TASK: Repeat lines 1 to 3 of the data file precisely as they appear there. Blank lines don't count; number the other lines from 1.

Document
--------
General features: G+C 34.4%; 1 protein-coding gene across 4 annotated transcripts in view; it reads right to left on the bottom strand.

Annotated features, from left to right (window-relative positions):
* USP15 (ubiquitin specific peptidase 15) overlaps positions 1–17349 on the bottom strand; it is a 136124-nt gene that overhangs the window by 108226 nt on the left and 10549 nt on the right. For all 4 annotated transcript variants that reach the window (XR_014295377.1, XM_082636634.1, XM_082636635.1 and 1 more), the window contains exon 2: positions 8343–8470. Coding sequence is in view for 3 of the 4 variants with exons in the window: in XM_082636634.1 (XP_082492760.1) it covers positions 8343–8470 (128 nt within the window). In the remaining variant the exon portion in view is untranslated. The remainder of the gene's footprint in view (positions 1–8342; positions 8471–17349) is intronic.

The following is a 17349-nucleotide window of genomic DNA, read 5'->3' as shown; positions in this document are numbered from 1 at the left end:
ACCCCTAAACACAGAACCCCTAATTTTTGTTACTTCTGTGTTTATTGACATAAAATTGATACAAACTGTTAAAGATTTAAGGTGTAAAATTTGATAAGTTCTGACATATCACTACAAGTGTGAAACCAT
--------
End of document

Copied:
General features: G+C 34.4%; 1 protein-coding gene across 4 annotated transcripts in view; it reads right to left on the bottom strand.

Annotated features, from left to right (window-relative positions):
* USP15 (ubiquitin specific peptidase 15) overlaps positions 1–17349 on the bottom strand; it is a 136124-nt gene that overhangs the window by 108226 nt on the left and 10549 nt on the right. For all 4 annotated transcript variants that reach the window (XR_014295377.1, XM_082636634.1, XM_082636635.1 and 1 more), the window contains exon 2: positions 8343–8470. Coding sequence is in view for 3 of the 4 variants with exons in the window: in XM_082636634.1 (XP_082492760.1) it covers positions 8343–8470 (128 nt within the window). In the remaining variant the exon portion in view is untranslated. The remainder of the gene's footprint in view (positions 1–8342; positions 8471–17349) is intronic.